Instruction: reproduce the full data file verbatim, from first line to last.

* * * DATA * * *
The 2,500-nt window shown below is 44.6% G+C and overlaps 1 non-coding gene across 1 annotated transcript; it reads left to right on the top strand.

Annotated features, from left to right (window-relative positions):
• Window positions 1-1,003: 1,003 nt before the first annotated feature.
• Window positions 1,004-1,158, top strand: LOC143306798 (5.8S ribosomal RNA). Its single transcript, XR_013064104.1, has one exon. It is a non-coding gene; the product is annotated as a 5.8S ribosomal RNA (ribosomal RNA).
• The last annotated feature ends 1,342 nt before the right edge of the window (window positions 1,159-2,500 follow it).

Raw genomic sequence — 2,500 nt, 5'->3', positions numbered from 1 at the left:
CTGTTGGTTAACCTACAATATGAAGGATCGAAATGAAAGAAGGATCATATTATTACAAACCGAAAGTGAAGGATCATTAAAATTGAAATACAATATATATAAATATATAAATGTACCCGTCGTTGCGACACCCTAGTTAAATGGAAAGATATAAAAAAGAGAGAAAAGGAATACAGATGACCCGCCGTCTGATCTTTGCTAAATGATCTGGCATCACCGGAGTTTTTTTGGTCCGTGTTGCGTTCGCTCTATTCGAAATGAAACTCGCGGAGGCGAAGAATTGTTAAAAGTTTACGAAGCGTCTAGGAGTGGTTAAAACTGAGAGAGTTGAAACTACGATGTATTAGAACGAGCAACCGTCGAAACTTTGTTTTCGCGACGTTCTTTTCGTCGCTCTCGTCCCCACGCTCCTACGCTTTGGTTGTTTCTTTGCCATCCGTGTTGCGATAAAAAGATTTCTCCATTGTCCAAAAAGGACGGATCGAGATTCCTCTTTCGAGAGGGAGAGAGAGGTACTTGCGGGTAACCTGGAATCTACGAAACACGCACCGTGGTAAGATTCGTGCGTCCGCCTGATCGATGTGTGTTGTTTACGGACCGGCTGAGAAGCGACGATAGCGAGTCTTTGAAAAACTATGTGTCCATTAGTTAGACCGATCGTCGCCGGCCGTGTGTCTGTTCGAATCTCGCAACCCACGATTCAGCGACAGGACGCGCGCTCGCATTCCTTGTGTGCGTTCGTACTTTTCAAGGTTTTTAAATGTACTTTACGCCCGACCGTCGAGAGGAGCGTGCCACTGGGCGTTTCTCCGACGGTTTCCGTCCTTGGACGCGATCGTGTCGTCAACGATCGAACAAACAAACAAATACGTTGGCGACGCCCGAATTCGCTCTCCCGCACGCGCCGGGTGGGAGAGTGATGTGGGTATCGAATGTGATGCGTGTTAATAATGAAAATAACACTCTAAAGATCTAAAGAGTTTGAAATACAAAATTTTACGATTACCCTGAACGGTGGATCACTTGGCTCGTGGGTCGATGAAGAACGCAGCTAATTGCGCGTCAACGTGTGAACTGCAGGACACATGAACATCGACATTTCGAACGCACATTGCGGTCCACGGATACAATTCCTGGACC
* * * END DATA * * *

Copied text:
The 2,500-nt window shown below is 44.6% G+C and overlaps 1 non-coding gene across 1 annotated transcript; it reads left to right on the top strand.

Annotated features, from left to right (window-relative positions):
• Window positions 1-1,003: 1,003 nt before the first annotated feature.
• Window positions 1,004-1,158, top strand: LOC143306798 (5.8S ribosomal RNA). Its single transcript, XR_013064104.1, has one exon. It is a non-coding gene; the product is annotated as a 5.8S ribosomal RNA (ribosomal RNA).
• The last annotated feature ends 1,342 nt before the right edge of the window (window positions 1,159-2,500 follow it).

Raw genomic sequence — 2,500 nt, 5'->3', positions numbered from 1 at the left:
CTGTTGGTTAACCTACAATATGAAGGATCGAAATGAAAGAAGGATCATATTATTACAAACCGAAAGTGAAGGATCATTAAAATTGAAATACAATATATATAAATATATAAATGTACCCGTCGTTGCGACACCCTAGTTAAATGGAAAGATATAAAAAAGAGAGAAAAGGAATACAGATGACCCGCCGTCTGATCTTTGCTAAATGATCTGGCATCACCGGAGTTTTTTTGGTCCGTGTTGCGTTCGCTCTATTCGAAATGAAACTCGCGGAGGCGAAGAATTGTTAAAAGTTTACGAAGCGTCTAGGAGTGGTTAAAACTGAGAGAGTTGAAACTACGATGTATTAGAACGAGCAACCGTCGAAACTTTGTTTTCGCGACGTTCTTTTCGTCGCTCTCGTCCCCACGCTCCTACGCTTTGGTTGTTTCTTTGCCATCCGTGTTGCGATAAAAAGATTTCTCCATTGTCCAAAAAGGACGGATCGAGATTCCTCTTTCGAGAGGGAGAGAGAGGTACTTGCGGGTAACCTGGAATCTACGAAACACGCACCGTGGTAAGATTCGTGCGTCCGCCTGATCGATGTGTGTTGTTTACGGACCGGCTGAGAAGCGACGATAGCGAGTCTTTGAAAAACTATGTGTCCATTAGTTAGACCGATCGTCGCCGGCCGTGTGTCTGTTCGAATCTCGCAACCCACGATTCAGCGACAGGACGCGCGCTCGCATTCCTTGTGTGCGTTCGTACTTTTCAAGGTTTTTAAATGTACTTTACGCCCGACCGTCGAGAGGAGCGTGCCACTGGGCGTTTCTCCGACGGTTTCCGTCCTTGGACGCGATCGTGTCGTCAACGATCGAACAAACAAACAAATACGTTGGCGACGCCCGAATTCGCTCTCCCGCACGCGCCGGGTGGGAGAGTGATGTGGGTATCGAATGTGATGCGTGTTAATAATGAAAATAACACTCTAAAGATCTAAAGAGTTTGAAATACAAAATTTTACGATTACCCTGAACGGTGGATCACTTGGCTCGTGGGTCGATGAAGAACGCAGCTAATTGCGCGTCAACGTGTGAACTGCAGGACACATGAACATCGACATTTCGAACGCACATTGCGGTCCACGGATACAATTCCTGGACC